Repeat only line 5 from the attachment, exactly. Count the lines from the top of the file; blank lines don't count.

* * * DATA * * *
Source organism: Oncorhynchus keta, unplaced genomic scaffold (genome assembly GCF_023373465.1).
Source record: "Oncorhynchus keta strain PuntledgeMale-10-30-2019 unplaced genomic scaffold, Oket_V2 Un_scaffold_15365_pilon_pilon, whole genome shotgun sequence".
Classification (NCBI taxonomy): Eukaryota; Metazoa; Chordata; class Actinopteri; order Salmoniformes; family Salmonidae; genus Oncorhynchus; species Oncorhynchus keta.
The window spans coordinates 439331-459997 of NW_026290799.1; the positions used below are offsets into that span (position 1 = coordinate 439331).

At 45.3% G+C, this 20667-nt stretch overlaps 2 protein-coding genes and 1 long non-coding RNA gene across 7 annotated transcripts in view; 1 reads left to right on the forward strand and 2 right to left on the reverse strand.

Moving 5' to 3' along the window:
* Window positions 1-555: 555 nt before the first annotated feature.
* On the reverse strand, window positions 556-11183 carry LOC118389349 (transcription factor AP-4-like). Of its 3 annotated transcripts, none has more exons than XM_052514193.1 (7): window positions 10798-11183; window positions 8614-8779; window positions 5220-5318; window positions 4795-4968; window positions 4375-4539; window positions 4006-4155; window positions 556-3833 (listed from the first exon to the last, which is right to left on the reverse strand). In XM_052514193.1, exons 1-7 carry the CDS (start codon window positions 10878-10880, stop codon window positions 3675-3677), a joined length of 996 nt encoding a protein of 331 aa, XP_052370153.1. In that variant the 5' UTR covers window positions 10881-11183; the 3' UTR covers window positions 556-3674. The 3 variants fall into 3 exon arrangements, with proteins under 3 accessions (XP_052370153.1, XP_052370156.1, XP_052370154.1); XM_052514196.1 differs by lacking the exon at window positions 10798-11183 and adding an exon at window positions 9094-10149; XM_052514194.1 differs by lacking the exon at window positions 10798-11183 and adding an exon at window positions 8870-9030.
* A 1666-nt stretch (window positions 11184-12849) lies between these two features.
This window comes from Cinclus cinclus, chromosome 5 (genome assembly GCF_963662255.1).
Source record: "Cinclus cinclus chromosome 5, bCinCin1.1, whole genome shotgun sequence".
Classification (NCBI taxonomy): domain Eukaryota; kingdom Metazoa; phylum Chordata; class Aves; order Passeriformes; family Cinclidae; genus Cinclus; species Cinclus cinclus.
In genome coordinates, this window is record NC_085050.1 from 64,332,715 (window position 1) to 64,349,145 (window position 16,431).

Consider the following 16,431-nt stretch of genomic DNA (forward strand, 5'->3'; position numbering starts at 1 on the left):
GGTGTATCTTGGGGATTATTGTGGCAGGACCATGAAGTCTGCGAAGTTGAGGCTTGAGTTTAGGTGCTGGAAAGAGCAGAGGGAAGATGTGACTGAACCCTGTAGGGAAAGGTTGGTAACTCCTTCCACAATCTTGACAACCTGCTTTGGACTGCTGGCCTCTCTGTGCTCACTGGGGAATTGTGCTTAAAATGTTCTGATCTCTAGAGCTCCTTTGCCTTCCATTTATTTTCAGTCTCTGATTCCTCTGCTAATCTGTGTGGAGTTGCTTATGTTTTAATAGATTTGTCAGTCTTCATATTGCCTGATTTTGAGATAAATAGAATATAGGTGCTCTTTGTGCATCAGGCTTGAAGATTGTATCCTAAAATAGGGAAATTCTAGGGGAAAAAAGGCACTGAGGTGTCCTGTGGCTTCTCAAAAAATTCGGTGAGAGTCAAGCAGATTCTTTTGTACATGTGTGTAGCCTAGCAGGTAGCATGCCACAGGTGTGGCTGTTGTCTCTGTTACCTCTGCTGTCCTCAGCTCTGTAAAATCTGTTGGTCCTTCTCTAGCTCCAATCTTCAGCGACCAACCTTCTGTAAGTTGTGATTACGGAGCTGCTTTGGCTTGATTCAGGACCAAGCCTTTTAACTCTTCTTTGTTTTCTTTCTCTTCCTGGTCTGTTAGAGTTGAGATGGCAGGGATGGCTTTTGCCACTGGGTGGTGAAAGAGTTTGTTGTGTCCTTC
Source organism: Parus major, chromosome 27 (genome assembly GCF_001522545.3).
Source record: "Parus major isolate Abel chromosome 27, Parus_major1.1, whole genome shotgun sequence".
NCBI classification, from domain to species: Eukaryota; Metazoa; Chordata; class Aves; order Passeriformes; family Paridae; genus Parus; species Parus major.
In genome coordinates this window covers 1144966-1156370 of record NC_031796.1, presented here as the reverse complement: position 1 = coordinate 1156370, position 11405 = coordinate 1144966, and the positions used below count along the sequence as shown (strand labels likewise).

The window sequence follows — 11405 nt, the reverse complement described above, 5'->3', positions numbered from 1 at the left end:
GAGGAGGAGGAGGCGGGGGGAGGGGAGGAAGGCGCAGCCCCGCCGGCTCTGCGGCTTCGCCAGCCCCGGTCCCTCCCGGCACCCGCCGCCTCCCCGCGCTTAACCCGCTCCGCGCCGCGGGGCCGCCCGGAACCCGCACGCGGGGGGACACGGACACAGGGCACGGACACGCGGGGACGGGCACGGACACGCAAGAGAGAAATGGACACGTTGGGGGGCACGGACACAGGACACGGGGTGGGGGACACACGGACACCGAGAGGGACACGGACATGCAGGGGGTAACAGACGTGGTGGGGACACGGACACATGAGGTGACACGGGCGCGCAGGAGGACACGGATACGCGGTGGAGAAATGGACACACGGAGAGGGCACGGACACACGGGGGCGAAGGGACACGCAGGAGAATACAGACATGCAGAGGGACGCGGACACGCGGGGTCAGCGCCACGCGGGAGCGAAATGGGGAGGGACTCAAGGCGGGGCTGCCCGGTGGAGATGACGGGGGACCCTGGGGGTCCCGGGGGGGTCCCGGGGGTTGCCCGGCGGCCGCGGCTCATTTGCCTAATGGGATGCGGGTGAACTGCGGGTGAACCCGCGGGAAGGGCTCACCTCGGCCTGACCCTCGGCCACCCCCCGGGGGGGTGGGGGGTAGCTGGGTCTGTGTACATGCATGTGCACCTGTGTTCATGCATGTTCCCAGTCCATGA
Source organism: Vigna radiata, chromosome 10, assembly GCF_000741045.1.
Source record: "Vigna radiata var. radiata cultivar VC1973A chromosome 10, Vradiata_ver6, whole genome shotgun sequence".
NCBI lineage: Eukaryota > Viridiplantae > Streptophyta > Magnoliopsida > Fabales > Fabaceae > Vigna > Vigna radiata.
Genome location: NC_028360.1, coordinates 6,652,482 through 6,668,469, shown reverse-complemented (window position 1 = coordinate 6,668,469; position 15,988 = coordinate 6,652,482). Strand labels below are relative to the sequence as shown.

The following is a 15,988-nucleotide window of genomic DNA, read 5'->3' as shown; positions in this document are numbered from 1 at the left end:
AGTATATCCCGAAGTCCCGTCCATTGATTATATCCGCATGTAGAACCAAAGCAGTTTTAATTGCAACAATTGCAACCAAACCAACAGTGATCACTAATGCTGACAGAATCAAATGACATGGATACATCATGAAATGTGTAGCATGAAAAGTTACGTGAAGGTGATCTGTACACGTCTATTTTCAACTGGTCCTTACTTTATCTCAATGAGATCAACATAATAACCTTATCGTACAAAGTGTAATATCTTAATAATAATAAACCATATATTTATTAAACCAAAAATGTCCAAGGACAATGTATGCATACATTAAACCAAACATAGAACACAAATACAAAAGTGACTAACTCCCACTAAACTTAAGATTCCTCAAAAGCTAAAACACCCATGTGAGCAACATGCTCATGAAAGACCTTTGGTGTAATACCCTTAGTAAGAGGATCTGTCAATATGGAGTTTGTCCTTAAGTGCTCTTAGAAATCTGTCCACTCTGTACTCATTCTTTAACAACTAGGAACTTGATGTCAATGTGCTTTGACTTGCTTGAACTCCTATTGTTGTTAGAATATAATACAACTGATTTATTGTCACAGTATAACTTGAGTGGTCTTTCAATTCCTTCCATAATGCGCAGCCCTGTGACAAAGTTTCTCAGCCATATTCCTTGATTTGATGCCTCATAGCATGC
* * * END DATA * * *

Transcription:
At 45.3% G+C, this 20667-nt stretch overlaps 2 protein-coding genes and 1 long non-coding RNA gene across 7 annotated transcripts in view; 1 reads left to right on the forward strand and 2 right to left on the reverse strand.